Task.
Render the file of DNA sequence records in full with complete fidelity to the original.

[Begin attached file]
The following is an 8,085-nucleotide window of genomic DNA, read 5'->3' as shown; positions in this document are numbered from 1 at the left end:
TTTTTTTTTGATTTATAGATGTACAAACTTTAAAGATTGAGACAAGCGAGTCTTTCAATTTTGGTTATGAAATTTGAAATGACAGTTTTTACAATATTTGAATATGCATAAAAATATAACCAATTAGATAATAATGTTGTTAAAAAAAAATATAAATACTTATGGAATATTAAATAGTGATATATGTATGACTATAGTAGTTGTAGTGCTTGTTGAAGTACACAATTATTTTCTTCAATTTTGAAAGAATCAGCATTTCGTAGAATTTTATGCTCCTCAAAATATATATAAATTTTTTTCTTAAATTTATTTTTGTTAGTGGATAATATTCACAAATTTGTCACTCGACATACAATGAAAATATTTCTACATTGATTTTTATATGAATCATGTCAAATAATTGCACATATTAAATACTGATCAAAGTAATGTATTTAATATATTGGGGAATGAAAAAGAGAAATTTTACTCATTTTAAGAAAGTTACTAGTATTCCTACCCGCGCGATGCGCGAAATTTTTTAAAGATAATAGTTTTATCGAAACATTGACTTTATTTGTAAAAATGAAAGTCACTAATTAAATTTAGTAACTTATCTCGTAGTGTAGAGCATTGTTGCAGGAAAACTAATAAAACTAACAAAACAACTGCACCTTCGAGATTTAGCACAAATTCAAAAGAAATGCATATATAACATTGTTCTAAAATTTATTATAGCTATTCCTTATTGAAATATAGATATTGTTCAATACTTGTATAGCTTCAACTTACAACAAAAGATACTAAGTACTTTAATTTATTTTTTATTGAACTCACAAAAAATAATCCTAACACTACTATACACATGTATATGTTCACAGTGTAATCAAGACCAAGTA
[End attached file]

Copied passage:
The following is an 8,085-nucleotide window of genomic DNA, read 5'->3' as shown; positions in this document are numbered from 1 at the left end:
TTTTTTTTTGATTTATAGATGTACAAACTTTAAAGATTGAGACAAGCGAGTCTTTCAATTTTGGTTATGAAATTTGAAATGACAGTTTTTACAATATTTGAATATGCATAAAAATATAACCAATTAGATAATAATGTTGTTAAAAAAAAATATAAATACTTATGGAATATTAAATAGTGATATATGTATGACTATAGTAGTTGTAGTGCTTGTTGAAGTACACAATTATTTTCTTCAATTTTGAAAGAATCAGCATTTCGTAGAATTTTATGCTCCTCAAAATATATATAAATTTTTTTCTTAAATTTATTTTTGTTAGTGGATAATATTCACAAATTTGTCACTCGACATACAATGAAAATATTTCTACATTGATTTTTATATGAATCATGTCAAATAATTGCACATATTAAATACTGATCAAAGTAATGTATTTAATATATTGGGGAATGAAAAAGAGAAATTTTACTCATTTTAAGAAAGTTACTAGTATTCCTACCCGCGCGATGCGCGAAATTTTTTAAAGATAATAGTTTTATCGAAACATTGACTTTATTTGTAAAAATGAAAGTCACTAATTAAATTTAGTAACTTATCTCGTAGTGTAGAGCATTGTTGCAGGAAAACTAATAAAACTAACAAAACAACTGCACCTTCGAGATTTAGCACAAATTCAAAAGAAATGCATATATAACATTGTTCTAAAATTTATTATAGCTATTCCTTATTGAAATATAGATATTGTTCAATACTTGTATAGCTTCAACTTACAACAAAAGATACTAAGTACTTTAATTTATTTTTTATTGAACTCACAAAAAATAATCCTAACACTACTATACACATGTATATGTTCACAGTGTAATCAAGACCAAGTA